The resulting mixed agreements, signed by the EC and MS alike, can hardly be described as the promotion a coherent EEP . In fact, it is often during international negotiations to establish environmental regimes that different normative understandings of environmental policies between MS come to the fore. These discrepancies ‘relate not only to the general priority attached to environmental policy, but also to the [related] strategies and concepts that have been developed in a national context’ [Andersen & Liefferink: 6]. The different regulatory styles, which often reflect different policy-making styles, inform the way MS approach environmental regimes nationally and internationally.
A number of intergovernmentalist theorists, in addition, have stressed the importance of domestic politics in the shaping of environmental policies, which appear to have been strongly influenced by the interests of a few ‘pioneer states’ like Germany, Austria and the Scandinavian MS. Behind these interests lie a number of factors, such as the pressure exerted by some domestic constituencies to take the lead on environmental matters (reciprocity or two-level game), the need to ensure that the other MS adapted to their ‘higher’ standards, and not vice-versa (regulatory competition), or simply the pressure to build strategic alliances with other MS and insert certain issues onto the agenda as a bargaining tool in exchange for other, more pressing, concessions (pusher strategy) . According to these theorists, the growing importance of the EEP is a direct consequence of the intricacies of the EU’s policy-making process, rather than the reflection of an internal value-system.
There are at least two counterarguments to this position. Firstly, institutionalist theorists would point at the spectacular turnaround performed by the EU in its shift from foot-dragger to global leader in environmental issues. This move would reflect the desire by the Commission to carve out a greater international political space for itself at the expenses of MS. Secondly, neofunctionalist analysts have argued that ‘much of what the EU has done in the environmental field has been spillover from its primary concern of building the single market’ [McCormick: 18]. The harmonization of environmental regulations was a necessary step in the removal of those non-tariff barriers which were distorting the workings of the single market, but ‘the implementation of [these] measures […] was inevitably going to impact upon trade, investment and other flows across national boundaries’ [Bretherton & Vogler: 85].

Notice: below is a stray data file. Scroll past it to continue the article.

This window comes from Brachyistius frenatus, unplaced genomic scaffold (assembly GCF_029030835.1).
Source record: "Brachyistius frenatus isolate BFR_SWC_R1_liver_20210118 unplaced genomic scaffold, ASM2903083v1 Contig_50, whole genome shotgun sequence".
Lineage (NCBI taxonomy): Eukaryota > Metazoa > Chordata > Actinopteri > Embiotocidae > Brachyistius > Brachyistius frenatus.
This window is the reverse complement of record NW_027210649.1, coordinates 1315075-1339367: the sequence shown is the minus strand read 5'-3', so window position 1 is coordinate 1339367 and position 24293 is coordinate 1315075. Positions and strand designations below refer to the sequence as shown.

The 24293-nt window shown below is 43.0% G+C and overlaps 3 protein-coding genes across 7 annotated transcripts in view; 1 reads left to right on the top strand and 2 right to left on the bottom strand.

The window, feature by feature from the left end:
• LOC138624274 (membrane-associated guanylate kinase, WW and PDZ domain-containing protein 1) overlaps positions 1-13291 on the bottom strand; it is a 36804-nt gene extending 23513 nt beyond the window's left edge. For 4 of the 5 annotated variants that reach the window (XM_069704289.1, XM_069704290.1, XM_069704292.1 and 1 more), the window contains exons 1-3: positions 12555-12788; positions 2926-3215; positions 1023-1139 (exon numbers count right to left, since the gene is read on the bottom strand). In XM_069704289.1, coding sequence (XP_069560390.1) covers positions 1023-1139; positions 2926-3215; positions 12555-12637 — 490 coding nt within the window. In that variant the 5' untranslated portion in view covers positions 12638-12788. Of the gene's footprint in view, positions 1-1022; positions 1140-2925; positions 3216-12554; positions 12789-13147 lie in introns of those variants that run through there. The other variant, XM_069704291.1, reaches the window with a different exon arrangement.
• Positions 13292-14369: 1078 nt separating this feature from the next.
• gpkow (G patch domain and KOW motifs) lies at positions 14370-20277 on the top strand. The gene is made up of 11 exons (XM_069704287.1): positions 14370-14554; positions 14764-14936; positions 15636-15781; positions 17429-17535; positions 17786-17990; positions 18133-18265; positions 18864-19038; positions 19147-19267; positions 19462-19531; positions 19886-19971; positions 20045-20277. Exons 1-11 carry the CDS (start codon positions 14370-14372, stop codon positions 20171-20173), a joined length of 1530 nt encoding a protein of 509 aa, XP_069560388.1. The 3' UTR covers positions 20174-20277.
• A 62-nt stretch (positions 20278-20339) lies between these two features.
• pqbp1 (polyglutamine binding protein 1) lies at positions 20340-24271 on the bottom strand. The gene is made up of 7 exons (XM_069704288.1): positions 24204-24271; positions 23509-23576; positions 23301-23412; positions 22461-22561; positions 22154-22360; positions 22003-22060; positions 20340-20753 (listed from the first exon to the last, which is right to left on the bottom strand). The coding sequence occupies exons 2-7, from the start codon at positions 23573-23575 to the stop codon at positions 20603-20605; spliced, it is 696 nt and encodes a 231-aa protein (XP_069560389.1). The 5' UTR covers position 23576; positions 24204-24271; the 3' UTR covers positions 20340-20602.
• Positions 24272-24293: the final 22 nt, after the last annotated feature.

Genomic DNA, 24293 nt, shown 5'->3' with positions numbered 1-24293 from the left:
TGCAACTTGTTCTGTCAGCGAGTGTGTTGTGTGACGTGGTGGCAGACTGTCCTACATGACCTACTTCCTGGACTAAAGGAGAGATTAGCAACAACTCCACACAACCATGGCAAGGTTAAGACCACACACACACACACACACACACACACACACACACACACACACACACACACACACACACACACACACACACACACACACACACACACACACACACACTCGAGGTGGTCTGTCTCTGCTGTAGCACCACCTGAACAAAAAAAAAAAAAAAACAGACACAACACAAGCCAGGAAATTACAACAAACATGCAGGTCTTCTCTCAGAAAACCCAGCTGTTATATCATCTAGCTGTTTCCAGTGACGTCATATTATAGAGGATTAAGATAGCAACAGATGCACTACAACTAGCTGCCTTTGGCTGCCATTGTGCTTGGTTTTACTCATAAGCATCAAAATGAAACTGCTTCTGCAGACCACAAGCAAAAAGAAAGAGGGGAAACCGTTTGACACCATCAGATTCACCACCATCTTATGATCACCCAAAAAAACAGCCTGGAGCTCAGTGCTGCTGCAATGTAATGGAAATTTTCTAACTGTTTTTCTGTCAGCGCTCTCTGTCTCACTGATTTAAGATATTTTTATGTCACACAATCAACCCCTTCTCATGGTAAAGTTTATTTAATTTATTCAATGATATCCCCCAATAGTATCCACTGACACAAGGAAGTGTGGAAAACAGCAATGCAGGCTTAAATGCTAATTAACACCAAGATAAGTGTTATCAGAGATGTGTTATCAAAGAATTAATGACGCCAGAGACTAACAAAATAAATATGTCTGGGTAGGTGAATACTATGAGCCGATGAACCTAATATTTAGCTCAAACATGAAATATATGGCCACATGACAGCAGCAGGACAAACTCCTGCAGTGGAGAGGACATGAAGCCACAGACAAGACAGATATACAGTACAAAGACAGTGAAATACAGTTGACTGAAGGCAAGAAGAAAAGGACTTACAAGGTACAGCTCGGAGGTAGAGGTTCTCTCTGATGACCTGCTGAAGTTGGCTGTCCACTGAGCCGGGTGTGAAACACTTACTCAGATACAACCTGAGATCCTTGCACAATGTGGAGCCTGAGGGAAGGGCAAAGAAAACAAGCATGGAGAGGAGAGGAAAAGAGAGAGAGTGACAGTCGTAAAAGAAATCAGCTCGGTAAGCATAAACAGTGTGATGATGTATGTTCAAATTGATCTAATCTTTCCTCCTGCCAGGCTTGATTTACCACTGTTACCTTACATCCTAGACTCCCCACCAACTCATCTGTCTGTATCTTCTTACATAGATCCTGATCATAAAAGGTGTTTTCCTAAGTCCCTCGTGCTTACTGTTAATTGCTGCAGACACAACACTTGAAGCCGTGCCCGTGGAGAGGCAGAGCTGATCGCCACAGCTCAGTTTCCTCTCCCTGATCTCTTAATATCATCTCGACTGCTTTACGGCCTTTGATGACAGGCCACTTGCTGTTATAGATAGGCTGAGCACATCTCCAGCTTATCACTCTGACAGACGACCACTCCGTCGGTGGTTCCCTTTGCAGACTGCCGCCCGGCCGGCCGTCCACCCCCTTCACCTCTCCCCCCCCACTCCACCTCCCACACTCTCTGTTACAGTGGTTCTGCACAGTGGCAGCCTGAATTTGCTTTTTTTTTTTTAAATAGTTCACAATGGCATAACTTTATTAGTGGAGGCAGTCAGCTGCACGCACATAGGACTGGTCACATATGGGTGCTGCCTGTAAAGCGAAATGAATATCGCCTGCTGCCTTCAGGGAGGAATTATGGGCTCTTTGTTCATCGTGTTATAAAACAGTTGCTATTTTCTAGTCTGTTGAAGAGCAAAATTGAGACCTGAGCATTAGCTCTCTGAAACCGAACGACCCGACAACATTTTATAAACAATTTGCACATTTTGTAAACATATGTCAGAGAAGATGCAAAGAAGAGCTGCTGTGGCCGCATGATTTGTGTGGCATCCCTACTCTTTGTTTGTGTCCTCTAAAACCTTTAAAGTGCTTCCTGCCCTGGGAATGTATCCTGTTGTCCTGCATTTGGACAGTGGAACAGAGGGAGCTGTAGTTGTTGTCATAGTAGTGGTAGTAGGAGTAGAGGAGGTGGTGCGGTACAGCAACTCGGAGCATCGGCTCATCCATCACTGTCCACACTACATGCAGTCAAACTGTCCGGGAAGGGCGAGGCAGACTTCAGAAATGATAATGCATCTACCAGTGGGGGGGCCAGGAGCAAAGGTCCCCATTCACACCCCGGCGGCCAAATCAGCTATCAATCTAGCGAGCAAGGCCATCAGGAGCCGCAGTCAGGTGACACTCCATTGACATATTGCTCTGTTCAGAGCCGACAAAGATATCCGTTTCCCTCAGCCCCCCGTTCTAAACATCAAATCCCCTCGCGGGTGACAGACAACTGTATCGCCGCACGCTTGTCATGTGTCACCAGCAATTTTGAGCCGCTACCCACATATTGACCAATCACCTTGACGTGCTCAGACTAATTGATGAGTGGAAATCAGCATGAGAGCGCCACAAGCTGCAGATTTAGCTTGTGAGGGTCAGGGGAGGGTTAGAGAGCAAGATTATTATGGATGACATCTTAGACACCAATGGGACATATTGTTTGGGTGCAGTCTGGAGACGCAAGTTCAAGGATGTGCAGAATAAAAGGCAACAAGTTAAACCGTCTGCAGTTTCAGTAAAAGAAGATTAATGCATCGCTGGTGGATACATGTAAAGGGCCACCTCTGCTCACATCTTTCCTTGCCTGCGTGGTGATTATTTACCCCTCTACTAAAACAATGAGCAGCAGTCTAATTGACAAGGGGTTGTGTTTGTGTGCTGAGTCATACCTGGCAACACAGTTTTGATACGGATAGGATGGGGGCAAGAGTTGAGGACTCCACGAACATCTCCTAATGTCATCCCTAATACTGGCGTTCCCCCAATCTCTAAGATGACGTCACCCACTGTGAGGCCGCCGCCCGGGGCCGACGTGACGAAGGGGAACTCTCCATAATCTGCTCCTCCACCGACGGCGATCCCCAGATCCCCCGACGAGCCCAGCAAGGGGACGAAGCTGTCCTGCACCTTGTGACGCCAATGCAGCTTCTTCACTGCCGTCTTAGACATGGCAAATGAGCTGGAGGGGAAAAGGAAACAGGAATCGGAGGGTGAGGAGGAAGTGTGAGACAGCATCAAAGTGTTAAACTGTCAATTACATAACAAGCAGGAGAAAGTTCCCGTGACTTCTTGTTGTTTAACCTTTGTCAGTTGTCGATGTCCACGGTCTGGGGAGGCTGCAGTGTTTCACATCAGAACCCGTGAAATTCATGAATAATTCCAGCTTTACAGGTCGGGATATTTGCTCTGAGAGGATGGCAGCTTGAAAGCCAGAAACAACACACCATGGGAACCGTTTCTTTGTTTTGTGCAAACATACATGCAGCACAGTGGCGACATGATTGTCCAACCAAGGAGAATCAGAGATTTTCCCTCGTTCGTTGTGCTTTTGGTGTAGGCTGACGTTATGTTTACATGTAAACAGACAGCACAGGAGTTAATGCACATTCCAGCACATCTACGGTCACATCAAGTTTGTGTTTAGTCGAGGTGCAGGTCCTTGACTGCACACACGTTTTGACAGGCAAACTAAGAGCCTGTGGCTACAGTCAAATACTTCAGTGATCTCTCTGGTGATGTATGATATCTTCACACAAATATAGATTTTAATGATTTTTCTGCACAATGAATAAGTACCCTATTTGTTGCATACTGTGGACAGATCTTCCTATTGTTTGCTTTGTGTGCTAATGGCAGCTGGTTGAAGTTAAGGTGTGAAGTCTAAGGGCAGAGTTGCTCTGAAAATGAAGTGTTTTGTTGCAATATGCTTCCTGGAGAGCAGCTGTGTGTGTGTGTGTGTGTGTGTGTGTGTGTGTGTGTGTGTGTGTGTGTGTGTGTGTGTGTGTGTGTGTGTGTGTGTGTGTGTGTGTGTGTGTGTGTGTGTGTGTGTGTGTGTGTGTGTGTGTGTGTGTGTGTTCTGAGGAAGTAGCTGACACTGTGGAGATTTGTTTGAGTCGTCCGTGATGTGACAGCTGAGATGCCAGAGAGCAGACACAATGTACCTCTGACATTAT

This pressure has been felt on the one side by the EU’s neighbours, who have had to comply with sets of regulations because they share natural resources with the Union , on the other by its global trading partners, whose ‘access to the market requires the attainment of certain environmental standards’ [ibid.: 96-7]. Above all, the external impact of the EEP has been felt by those countries wishing to join the EU, who have had to ‘upgrade environmental protection, social development and economic growth by adopting some 300 legislative acts constituting the Union’s environmental acquis’ [Vogler: 842]. In the Commission’s view, in fact, enlargement ‘may … be the biggest single contribution to global sustainable development that the EU can make’ [ibid.].